The majority of procedures to correct hypospadias are done on an outpatient basis under general anesthesia and are highly successful. The foreskin of the penis, which is present only on the back side should not be removed prior to the reconstructive surgery as often this skin will be used in the repair. However, due to medical advances and new techniques, certain type hypospadias can be repaired in the absence of foreskin. It is important that these surgeries be done by experienced specialists who perform them on a regular basis, as we do at Mount Sinai.
Epispadias can corrected by creating a new urethra and rotation of the corporeal bodies to give the penis its more normal orientation.
Correction can usually be done on an outpatient basis by surgical resection and placing placating sutures in the penis.
Many of these conditions can be treated by surgical means and establishment of sexual and fertility potential. These disorders require early and close consultation between the pediatric urologist, pediatric endocrinologist, geneticist, and neonatal intensive care physician to determine what possible abnormalities are present in the genes, hormones, and anatomy.
If the testis has not descended by the first 6-12 months of life, it is unlikely to do so. In addition, the testis, which functions and grows better in its scrotal position, begins to undergo damage as early as one year of life if left outside the scrotum. We therefore recommend surgical correction at 6-12 months of age.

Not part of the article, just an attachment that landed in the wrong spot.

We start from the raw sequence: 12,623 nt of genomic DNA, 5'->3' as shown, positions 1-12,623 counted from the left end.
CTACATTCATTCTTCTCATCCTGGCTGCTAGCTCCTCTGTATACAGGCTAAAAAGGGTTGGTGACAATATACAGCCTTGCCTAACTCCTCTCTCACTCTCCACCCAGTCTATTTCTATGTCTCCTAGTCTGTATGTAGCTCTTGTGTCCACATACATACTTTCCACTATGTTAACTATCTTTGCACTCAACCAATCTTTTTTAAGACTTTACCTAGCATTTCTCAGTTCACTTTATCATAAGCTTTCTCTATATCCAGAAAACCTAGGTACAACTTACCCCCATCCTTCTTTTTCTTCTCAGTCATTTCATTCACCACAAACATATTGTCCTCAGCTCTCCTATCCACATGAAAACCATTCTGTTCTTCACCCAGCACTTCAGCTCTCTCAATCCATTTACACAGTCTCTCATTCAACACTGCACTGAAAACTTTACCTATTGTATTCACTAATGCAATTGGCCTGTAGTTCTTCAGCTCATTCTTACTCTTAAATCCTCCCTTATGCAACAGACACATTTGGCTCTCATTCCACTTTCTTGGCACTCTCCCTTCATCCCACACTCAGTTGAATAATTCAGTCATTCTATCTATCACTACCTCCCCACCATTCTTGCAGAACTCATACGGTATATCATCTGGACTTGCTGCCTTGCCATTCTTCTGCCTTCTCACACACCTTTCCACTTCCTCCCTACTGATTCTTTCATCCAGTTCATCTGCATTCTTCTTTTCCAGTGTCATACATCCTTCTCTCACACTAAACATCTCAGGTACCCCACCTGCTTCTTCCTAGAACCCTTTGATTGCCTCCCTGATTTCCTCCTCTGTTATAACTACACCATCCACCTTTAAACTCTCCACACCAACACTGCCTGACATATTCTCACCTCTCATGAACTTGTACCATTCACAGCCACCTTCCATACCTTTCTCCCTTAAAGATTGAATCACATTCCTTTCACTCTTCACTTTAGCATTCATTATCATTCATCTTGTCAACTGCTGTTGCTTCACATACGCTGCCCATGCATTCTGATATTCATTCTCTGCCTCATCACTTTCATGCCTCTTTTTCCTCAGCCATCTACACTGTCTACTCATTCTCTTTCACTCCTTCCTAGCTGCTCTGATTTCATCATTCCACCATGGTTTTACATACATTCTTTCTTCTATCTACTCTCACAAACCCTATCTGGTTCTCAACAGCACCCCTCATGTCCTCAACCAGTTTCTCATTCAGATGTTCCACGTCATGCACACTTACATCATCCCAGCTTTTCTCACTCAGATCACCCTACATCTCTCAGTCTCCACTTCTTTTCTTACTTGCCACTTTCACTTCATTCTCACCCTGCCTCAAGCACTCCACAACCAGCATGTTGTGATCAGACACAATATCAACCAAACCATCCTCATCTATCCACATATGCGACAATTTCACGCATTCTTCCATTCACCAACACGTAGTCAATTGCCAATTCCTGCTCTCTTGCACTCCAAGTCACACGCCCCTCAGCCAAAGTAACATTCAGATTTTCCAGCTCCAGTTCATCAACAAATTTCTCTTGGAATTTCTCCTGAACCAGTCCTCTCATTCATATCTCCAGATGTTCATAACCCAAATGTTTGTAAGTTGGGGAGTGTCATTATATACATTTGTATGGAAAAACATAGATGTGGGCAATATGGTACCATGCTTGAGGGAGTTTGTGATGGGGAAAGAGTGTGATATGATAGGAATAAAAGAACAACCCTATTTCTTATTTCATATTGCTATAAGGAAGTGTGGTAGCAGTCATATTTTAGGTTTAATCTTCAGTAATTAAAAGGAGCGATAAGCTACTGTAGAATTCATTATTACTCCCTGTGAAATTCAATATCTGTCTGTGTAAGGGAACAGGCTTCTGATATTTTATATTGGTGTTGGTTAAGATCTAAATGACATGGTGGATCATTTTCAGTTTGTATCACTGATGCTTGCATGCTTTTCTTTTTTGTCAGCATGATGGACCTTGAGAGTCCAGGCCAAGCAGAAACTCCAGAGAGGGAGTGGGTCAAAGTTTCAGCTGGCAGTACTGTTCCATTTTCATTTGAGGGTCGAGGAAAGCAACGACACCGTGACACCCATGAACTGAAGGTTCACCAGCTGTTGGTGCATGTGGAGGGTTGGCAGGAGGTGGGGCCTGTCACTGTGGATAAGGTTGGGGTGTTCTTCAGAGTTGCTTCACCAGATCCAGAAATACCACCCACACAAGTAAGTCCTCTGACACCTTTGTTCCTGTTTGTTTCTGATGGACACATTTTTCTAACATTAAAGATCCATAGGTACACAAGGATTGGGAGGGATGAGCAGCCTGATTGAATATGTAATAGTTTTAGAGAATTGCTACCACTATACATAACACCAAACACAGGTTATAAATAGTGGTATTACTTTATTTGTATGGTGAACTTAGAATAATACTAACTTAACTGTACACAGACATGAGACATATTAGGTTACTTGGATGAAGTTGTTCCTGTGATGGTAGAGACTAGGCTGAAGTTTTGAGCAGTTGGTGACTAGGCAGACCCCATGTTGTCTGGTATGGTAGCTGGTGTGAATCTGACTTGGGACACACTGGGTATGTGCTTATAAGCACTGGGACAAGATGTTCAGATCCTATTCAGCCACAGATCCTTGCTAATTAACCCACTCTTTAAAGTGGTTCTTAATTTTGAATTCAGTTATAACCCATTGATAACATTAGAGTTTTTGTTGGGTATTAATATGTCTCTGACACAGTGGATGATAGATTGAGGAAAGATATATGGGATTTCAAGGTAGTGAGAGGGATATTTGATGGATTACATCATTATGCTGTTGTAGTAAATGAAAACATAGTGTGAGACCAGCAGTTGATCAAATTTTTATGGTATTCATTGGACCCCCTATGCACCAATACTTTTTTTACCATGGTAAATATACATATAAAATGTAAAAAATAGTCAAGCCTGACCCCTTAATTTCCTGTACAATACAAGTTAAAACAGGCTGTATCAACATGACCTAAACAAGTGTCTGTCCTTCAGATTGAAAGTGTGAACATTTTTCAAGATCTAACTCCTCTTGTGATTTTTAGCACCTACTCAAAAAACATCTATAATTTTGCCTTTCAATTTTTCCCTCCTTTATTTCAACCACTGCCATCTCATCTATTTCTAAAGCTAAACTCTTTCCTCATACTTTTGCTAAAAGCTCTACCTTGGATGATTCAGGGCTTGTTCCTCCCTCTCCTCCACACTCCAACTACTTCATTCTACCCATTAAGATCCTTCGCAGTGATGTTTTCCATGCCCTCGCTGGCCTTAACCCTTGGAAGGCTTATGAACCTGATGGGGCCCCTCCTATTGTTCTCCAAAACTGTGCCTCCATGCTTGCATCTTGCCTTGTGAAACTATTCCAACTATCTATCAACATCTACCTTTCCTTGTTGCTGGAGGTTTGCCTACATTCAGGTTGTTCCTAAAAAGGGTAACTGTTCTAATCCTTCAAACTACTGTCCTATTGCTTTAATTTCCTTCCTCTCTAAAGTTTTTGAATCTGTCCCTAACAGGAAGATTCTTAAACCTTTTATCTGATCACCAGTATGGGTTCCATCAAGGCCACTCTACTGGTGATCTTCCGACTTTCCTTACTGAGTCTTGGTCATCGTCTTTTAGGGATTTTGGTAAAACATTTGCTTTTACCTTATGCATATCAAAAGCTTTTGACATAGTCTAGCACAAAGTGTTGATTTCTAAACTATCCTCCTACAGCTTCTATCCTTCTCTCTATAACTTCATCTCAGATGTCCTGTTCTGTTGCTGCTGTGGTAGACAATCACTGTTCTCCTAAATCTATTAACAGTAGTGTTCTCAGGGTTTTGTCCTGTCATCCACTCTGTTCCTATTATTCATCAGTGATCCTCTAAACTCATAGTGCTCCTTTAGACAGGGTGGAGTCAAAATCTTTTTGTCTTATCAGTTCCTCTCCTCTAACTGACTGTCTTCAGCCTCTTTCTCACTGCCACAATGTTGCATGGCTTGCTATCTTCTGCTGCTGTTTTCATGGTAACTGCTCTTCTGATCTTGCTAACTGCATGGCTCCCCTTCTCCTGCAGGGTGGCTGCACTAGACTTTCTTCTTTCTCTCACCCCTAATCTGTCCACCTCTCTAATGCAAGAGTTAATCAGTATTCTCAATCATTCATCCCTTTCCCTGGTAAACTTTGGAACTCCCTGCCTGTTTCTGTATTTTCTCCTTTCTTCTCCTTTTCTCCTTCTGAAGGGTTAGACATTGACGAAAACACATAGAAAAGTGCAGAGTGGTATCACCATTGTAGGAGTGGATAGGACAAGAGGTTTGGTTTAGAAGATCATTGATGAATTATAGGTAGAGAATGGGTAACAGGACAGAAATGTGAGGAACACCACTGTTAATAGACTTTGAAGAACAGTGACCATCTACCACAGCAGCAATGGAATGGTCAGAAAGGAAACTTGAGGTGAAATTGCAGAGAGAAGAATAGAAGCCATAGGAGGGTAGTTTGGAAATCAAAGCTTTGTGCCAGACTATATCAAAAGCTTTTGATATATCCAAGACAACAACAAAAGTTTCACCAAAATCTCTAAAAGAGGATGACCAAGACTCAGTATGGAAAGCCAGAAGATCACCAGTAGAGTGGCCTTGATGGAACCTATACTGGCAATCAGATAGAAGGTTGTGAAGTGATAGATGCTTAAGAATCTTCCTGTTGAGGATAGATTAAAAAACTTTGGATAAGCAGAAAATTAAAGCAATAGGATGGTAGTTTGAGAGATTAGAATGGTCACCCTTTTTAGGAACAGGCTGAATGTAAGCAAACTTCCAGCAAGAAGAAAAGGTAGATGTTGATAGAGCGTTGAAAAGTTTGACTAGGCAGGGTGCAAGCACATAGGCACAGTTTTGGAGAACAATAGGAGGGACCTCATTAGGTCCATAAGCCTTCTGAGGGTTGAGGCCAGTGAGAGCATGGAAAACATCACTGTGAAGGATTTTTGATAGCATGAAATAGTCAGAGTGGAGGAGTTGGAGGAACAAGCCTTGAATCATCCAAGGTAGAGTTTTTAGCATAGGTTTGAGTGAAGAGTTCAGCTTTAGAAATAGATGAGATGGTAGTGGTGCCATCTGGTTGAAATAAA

A non-palpable testis represents one of three scenarios:
- the testis is in the inguinal canal and for some reason cannot be palpated
- the testis is inside the abdomen
- the testis does not exist on that side
Our preference to differentiate between these three possibilities is to perform laparoscopy followed by the appropriate procedure (i.e., orchidopexy rather than the removal of testicular remnant) in the same sitting. Many of the intra-abdominal testes can be moved into the scrotum by laparoscopy alone. If cryptorchidism is corrected, fertility potential should approach that of the general population. Frequent testicular exams are required to check for possible testis tumors.
Inguinal hernias are treated by closing the patency with a surgical procedure. The recurrence rate is minimal. The surgery is done on an outpatient basis.
Like a hernia, hydroceles are very easily treated by simply closing the patency via surgery and the recurrence rate is minimal. The surgery can be done on an outpatient basis.
We Can Help
Mount Sinai’s Department of Urology is ranked among the nation’s best in the region in the 2013-2014 "Best Hospitals" issue of U.S. News & World Report. At Mount Sinai’s Division of Pediatric Urology, our team’s priority is to provide you and your child with expert and compassionate care.
For additional information or to make an appointment, please call us at 212-241-4812.
Tel: 800-MD-Sinai (800-637-4624)